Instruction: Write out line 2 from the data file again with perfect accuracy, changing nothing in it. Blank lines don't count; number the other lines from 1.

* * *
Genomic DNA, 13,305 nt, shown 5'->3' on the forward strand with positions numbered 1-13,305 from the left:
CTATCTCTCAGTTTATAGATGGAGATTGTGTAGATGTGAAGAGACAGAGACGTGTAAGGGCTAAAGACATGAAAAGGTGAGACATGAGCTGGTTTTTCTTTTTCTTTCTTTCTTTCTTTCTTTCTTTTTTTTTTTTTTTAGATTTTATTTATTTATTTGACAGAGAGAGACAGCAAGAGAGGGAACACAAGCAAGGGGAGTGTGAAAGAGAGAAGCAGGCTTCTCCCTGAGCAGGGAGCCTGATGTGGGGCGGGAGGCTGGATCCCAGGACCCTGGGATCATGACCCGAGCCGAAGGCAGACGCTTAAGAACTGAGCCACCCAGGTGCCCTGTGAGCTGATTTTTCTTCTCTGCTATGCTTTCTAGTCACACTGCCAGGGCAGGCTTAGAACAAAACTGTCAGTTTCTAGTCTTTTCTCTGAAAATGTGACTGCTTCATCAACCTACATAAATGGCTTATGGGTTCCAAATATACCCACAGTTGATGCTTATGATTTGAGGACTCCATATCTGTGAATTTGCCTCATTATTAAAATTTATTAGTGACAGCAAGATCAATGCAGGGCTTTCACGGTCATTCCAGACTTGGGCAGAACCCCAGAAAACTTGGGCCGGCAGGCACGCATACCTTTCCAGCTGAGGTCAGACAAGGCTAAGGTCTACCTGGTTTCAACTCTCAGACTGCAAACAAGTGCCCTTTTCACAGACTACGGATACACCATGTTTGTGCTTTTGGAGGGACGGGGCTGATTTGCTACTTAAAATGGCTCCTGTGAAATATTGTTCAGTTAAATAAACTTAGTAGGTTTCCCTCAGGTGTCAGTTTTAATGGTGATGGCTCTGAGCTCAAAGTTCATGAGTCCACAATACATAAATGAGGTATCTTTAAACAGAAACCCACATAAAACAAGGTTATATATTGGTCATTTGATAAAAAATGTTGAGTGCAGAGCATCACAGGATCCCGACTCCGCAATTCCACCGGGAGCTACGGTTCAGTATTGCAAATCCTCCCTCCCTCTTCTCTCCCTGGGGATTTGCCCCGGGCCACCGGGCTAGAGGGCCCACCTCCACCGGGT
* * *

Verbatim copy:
CTATCTCTCAGTTTATAGATGGAGATTGTGTAGATGTGAAGAGACAGAGACGTGTAAGGGCTAAAGACATGAAAAGGTGAGACATGAGCTGGTTTTTCTTTTTCTTTCTTTCTTTCTTTCTTTCTTTTTTTTTTTTTTTAGATTTTATTTATTTATTTGACAGAGAGAGACAGCAAGAGAGGGAACACAAGCAAGGGGAGTGTGAAAGAGAGAAGCAGGCTTCTCCCTGAGCAGGGAGCCTGATGTGGGGCGGGAGGCTGGATCCCAGGACCCTGGGATCATGACCCGAGCCGAAGGCAGACGCTTAAGAACTGAGCCACCCAGGTGCCCTGTGAGCTGATTTTTCTTCTCTGCTATGCTTTCTAGTCACACTGCCAGGGCAGGCTTAGAACAAAACTGTCAGTTTCTAGTCTTTTCTCTGAAAATGTGACTGCTTCATCAACCTACATAAATGGCTTATGGGTTCCAAATATACCCACAGTTGATGCTTATGATTTGAGGACTCCATATCTGTGAATTTGCCTCATTATTAAAATTTATTAGTGACAGCAAGATCAATGCAGGGCTTTCACGGTCATTCCAGACTTGGGCAGAACCCCAGAAAACTTGGGCCGGCAGGCACGCATACCTTTCCAGCTGAGGTCAGACAAGGCTAAGGTCTACCTGGTTTCAACTCTCAGACTGCAAACAAGTGCCCTTTTCACAGACTACGGATACACCATGTTTGTGCTTTTGGAGGGACGGGGCTGATTTGCTACTTAAAATGGCTCCTGTGAAATATTGTTCAGTTAAATAAACTTAGTAGGTTTCCCTCAGGTGTCAGTTTTAATGGTGATGGCTCTGAGCTCAAAGTTCATGAGTCCACAATACATAAATGAGGTATCTTTAAACAGAAACCCACATAAAACAAGGTTATATATTGGTCATTTGATAAAAAATGTTGAGTGCAGAGCATCACAGGATCCCGACTCCGCAATTCCACCGGGAGCTACGGTTCAGTATTGCAAATCCTCCCTCCCTCTTCTCTCCCTGGGGATTTGCCCCGGGCCACCGGGCTAGAGGGCCCACCTCCACCGGGT